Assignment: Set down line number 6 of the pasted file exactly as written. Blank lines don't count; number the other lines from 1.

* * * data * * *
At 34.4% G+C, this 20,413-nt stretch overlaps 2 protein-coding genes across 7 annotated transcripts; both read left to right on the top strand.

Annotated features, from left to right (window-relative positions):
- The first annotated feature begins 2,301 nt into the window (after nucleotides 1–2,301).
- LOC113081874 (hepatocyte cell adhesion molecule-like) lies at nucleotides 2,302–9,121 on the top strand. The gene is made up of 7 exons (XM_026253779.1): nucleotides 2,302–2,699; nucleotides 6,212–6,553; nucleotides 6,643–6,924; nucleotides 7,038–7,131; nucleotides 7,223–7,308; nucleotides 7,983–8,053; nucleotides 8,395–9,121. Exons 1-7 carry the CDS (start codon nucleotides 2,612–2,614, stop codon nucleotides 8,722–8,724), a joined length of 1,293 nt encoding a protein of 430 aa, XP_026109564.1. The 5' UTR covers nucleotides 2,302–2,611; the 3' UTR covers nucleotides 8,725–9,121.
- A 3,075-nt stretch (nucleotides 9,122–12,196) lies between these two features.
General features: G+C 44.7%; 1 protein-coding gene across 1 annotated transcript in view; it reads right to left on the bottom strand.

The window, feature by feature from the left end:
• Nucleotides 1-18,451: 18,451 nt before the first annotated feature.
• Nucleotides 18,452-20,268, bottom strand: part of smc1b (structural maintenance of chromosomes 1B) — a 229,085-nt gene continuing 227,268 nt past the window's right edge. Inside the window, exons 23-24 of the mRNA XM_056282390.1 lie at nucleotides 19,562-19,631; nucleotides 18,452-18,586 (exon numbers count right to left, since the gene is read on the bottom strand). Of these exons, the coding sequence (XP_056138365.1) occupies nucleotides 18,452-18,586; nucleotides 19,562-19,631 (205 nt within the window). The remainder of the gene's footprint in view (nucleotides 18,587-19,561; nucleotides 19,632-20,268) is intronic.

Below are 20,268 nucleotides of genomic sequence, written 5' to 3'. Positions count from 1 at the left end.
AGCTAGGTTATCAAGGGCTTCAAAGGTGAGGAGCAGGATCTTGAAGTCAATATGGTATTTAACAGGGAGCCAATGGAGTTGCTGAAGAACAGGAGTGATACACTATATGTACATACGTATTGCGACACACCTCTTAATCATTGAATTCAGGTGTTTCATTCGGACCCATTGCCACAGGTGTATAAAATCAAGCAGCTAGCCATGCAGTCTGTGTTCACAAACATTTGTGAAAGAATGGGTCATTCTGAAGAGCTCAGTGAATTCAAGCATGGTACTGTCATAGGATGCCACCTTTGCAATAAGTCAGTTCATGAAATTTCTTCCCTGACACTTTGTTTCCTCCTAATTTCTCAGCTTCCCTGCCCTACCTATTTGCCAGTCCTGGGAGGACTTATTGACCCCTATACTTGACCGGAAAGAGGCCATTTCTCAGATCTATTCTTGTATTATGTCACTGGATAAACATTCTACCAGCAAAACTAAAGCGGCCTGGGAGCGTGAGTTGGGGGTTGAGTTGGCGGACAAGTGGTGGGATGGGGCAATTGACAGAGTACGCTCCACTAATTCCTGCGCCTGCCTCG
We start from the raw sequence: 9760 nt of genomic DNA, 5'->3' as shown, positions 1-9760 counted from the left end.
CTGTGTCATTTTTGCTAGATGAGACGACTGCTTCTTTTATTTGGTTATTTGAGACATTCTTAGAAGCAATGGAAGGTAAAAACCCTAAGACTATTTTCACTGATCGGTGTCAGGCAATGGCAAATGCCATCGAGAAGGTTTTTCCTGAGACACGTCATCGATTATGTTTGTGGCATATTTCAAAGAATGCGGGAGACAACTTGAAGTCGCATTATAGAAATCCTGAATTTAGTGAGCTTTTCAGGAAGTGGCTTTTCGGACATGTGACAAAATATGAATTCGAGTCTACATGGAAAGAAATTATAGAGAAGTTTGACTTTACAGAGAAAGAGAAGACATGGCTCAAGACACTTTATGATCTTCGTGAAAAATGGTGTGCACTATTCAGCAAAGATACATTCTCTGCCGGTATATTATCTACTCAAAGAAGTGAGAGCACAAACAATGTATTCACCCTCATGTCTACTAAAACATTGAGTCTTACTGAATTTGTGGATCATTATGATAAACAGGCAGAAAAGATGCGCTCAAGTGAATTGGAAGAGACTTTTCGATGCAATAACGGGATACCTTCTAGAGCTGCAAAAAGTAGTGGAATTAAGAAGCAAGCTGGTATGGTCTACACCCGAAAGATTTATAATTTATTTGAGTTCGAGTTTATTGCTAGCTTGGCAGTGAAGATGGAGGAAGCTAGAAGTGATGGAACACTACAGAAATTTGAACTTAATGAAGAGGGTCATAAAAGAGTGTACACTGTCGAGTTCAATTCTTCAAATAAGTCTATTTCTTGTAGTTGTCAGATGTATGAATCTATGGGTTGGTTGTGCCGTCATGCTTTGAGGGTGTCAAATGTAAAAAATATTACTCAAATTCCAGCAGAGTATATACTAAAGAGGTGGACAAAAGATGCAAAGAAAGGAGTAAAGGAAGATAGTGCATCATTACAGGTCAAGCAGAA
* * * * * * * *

General features: G+C 44.7%; 1 protein-coding gene across 1 annotated transcript in view; it reads right to left on the bottom strand.